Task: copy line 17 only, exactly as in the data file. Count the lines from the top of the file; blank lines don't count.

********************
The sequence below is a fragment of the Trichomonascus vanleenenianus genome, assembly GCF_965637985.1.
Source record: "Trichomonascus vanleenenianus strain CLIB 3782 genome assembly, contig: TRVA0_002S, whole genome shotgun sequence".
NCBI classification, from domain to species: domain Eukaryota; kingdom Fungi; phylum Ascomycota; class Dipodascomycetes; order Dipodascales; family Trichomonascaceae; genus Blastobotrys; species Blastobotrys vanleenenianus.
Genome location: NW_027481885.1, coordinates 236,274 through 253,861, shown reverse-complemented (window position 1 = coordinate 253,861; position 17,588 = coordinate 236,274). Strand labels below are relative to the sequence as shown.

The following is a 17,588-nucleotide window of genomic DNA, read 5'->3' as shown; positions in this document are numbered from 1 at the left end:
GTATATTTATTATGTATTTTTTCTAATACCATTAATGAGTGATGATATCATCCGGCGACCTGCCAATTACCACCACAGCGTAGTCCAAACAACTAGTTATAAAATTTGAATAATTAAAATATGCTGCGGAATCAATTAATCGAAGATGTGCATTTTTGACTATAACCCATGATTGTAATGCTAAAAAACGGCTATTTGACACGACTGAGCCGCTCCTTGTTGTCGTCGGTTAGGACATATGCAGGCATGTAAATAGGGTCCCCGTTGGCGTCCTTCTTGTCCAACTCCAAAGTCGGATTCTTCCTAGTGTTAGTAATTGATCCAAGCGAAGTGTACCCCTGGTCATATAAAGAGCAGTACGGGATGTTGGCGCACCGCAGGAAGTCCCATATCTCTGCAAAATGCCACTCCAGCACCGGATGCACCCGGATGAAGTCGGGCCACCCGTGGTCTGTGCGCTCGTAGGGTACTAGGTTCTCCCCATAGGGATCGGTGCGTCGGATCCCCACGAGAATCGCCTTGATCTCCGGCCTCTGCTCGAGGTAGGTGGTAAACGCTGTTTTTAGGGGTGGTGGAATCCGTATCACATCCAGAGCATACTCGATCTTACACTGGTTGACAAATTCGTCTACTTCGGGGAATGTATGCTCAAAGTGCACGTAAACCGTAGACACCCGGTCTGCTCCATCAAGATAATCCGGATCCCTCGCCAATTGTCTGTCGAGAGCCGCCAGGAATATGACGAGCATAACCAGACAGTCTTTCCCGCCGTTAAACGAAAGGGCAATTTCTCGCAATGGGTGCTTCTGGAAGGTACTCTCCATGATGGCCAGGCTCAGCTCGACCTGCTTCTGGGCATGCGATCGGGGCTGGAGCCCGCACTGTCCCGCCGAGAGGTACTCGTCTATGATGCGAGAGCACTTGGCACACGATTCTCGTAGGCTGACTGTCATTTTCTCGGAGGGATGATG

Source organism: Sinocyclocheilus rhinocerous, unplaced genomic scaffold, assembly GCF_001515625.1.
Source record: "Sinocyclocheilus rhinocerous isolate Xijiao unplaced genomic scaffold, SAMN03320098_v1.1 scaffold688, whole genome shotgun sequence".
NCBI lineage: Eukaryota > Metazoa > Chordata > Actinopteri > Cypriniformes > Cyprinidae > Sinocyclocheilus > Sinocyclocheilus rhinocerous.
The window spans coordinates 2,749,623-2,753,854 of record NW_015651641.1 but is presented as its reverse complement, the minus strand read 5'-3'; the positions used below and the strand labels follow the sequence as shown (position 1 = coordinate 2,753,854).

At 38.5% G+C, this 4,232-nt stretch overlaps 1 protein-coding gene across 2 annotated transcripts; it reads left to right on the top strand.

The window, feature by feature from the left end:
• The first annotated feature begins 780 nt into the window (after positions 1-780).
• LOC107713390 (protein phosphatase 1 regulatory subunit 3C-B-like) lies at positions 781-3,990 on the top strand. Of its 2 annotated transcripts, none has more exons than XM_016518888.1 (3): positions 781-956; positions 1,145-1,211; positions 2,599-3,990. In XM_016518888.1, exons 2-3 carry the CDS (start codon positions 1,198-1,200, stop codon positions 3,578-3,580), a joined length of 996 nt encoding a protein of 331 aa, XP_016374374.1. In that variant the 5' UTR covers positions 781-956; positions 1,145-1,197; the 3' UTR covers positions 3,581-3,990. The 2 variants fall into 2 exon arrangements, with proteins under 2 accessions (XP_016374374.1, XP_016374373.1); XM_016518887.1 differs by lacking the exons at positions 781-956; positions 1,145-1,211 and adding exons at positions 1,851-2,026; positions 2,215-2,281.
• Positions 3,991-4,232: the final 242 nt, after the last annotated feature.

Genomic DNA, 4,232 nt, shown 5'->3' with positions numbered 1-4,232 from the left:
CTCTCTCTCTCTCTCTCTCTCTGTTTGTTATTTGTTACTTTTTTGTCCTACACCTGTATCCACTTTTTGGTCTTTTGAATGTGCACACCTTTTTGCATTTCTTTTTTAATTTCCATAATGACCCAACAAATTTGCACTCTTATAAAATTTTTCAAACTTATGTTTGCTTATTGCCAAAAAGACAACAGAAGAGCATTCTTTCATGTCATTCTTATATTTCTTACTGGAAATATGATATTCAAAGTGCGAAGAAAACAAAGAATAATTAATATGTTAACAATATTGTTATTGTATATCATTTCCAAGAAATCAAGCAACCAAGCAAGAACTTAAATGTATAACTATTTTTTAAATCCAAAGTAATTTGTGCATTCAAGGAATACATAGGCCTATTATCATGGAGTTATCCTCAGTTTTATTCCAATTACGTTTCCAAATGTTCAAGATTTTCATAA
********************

CTCTCTCTCTCTCTCTCTCTCTGTTTGTTATTTGTTACTTTTTTGTCCTACACCTGTATCCACTTTTTGGTCTTTTGAATGTGCACACCTTTTTGCATTTCTTTTTTAATTTCCATAATGACCCAACAAATTTGCACTCTTATAAAATTTTTCAAACTTATGTTTGCTTATTGCCAAAAAGACAACAGAAGAGCATTCTTTCATGTCATTCTTATATTTCTTACTGGAAATATGATATTCAAAGTGCGAAGAAAACAAAGAATAATTAATATGTTAACAATATTGTTATTGTATATCATTTCCAAGAAATCAAGCAACCAAGCAAGAACTTAAATGTATAACTATTTTTTAAATCCAAAGTAATTTGTGCATTCAAGGAATACATAGGCCTATTATCATGGAGTTATCCTCAGTTTTATTCCAATTACGTTTCCAAATGTTCAAGATTTTCATAA